I get rained off work - I write something on the blog. Hence its intermittent nature.
I've been thinking a bit about Housing. It was on the You and Yours phone-in today. I'm not a property owner myself. I briefly had a mortgage with my first wife about twenty years ago - on a tiny ancient place in Lewes, East Sussex, up against the old town walls (2 Castle Rise in case you know the place). It was literally two up two down with a tiny sunless back yard which I filled with plants. There was me and her and her teenage daughter. Her teenage daughter had the only proper bedroom and my wife and I slept in the lounge. I know - it sounds like a perfect disaster waiting to happen doesn't it, especially with such a tumultuous relationship. It was one of those things where everyone, but everyone, could see what was going to happen but didn't like to interfere. Would I have listened? I don't know. I loved Lewes and wanted to live in an old place. Anyway, suffice it to say it got nasty and I moved out. In retrospect it would have made sense to keep tabs on that mortgage instead of just leaving her to it but I felt guilty and she was terrifying and we had her daughter to think of so I just left. Then she moved in with a mate of mine (who also owned an old place in Lewes) and they bought a small holding in France, last I heard. Anyway, the interesting point is that she was a nurse working in an old folk's home, and I was working in a garden centre - and they gave us a 90% mortgage on an old cottage in Lewes!
Just take a moment to process that. This was about twenty years ago. A couple with probably well below average incomes, getting a mortgage for a cottage in central Lewes of all places. And we were shown larger places, and just off the High Street too, but we didn't want the hassle of doing them up!
How things have changed.
I used to go walking in the country a lot when I was a young man - up on the Coombes Road and around Fulking (We lived in Southwick on the coast about half way between Brighton and Worthing) and I always sort of assumed I'd one day be able to live out there or somewhere like it - not necessarily in a very picturesque cottage - just a bungalow perhaps, or even just a hut, with a bit of ground to have a garden, some trees, a few ducks. Now I know that, short of winning the lottery, that's just never going to happen. It simply isn't possible any more. Nowadays, most of southern England is simply out of reach to most ordinary people. My wife and her ex own this place where I am now in a new estate in the Sussex town of Henfield but it's an interest-only mortgage and once the kids leave home (they're 14 and 16, so quite soon) that'll be us - back at the bottom of the property ladder. And neither of us is getting any younger (I was 50 last December, and she's... erm... a bit younger). No wonder she wants to emigrate to Canada, but that's a whole other pot of eels.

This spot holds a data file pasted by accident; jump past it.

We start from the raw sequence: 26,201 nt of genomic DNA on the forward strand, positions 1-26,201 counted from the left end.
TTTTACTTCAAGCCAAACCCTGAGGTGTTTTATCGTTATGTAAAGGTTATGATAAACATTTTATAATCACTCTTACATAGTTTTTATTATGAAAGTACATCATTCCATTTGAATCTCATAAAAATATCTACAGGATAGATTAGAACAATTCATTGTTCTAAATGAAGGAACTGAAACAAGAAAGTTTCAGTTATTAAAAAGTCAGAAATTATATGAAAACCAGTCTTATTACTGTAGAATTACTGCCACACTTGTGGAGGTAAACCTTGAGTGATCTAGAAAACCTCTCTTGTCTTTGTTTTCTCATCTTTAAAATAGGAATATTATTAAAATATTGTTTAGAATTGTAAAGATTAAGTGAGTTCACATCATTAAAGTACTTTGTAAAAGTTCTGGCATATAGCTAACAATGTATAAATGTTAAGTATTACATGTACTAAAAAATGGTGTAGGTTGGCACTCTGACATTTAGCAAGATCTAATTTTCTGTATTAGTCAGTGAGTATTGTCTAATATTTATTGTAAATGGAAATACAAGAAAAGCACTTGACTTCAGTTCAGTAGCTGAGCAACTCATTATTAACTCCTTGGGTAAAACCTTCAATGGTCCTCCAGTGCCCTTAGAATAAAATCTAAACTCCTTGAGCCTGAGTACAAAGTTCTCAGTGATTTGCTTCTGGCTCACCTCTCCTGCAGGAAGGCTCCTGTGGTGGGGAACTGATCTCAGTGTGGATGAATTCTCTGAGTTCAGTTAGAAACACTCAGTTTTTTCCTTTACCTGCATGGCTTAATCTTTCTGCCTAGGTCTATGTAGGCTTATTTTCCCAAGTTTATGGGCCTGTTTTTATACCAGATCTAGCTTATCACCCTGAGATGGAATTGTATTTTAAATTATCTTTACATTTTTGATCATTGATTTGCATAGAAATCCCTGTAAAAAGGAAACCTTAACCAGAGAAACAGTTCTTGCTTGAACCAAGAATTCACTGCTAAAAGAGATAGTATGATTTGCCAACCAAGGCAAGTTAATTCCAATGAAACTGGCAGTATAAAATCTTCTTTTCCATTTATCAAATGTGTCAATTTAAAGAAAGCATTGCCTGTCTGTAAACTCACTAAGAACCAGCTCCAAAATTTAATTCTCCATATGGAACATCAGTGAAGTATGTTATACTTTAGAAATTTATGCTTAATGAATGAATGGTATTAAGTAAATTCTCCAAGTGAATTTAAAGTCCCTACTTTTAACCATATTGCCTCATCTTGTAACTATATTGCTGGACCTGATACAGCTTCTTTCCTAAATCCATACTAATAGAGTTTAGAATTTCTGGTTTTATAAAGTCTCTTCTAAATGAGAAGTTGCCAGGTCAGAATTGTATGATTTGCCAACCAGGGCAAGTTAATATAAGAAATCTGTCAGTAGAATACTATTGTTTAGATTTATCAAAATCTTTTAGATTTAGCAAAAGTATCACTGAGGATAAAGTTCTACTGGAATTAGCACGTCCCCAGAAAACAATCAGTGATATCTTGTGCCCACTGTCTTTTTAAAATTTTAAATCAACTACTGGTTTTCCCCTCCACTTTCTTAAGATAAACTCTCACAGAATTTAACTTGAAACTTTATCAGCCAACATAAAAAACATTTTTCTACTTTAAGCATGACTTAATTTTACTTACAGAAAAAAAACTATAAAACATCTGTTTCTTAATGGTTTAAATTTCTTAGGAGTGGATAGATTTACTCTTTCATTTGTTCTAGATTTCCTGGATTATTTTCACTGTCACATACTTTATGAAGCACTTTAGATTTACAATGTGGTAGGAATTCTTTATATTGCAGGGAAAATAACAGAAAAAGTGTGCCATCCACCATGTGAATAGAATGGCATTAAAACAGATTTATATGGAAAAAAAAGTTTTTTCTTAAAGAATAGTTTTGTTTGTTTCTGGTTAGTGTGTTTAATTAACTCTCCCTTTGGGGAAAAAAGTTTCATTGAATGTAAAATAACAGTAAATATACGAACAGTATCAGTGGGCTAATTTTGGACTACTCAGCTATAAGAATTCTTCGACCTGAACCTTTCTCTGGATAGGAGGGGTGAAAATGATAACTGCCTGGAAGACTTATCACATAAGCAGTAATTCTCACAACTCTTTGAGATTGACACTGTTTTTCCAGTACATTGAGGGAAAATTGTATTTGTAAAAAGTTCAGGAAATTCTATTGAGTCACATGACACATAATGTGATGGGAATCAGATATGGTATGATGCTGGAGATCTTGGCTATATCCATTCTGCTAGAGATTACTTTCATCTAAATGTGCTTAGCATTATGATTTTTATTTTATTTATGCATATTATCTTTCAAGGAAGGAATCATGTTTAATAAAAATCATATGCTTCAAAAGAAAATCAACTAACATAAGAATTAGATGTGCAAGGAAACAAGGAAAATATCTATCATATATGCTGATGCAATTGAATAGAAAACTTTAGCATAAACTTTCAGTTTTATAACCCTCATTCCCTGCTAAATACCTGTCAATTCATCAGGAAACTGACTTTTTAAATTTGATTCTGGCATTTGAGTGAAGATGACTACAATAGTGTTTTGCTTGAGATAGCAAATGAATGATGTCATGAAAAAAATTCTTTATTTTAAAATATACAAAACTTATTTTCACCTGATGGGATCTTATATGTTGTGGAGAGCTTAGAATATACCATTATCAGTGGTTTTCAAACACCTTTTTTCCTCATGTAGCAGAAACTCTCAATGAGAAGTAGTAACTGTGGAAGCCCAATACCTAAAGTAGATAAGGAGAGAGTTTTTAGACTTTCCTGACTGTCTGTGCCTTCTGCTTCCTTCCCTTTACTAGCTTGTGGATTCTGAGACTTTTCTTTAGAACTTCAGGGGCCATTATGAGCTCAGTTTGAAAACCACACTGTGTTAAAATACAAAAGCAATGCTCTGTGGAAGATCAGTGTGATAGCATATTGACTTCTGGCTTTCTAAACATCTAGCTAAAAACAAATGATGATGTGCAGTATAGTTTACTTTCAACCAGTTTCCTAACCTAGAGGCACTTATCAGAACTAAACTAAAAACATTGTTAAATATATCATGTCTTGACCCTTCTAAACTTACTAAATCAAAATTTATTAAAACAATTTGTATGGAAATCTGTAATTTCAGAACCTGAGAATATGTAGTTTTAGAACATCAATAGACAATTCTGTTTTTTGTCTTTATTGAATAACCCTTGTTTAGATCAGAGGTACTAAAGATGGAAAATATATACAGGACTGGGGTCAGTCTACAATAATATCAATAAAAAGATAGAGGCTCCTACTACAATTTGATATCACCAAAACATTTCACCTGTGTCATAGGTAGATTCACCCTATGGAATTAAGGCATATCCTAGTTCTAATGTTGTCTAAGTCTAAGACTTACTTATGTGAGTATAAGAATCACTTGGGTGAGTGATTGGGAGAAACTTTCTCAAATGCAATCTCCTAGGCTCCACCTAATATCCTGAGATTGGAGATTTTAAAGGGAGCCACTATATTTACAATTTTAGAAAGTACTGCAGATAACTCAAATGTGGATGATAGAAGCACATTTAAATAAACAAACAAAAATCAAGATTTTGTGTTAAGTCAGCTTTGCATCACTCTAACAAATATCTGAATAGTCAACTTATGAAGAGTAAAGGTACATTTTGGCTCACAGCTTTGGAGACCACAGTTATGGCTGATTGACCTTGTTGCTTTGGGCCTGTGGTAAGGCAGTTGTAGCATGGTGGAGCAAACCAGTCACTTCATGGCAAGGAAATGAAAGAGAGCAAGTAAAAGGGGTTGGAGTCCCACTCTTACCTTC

I'm not looking for sympathy. There's a lot worse going on in the world.
Does it matter? Or am I just upset at my own silly plight?
I think it does.
In the Radio 4 discussion someone said, as they inevitably do, sooner or later, "Well it's supply and demand innit?" There aren't enough houses so everyone's a bit desperate and the prices go up.
And nobody challenged that logic. They all just accepted it. It's the way of the world. Building more houses would be the only option.
I understand Supply and Demand. In a capitalist economy prices have only a tenuous relationship to how much things actually cost to make or how much real life-and-death value they have, but they have a very direct relationship with how much people are prepared to pay. So something like gold, which has little practical value is expensive because it's rare. Bread though, which is very useful, is cheap because it's easy to make. So far so egg-suckingly obvious. The question arises when something is both rare and useful, nay, essential. What then? And what if something is artificially rare? What if it's only rare because someone has bought it all up? If someone buys up all the posh shoes it doesn't mean everyone else has to go without shoes. They just make more ordinary shoes and those with the money can indulge their whim for overpriced footwear without affecting the rest of us, but that's not how it is with housing. Somewhere (decent) to live is an essential, not a luxury, but it's in short supply. What there is, is disproportionately bought up by those who already have more than they need and... what? The rest of us go without? Or we just impose on the hospitality of those who bought their property before the market went nuts (for which read The Parents) or we claim benefits whereby the government (by which I mean Us) pays the landlords the inflated price their 'supply and demand' has created.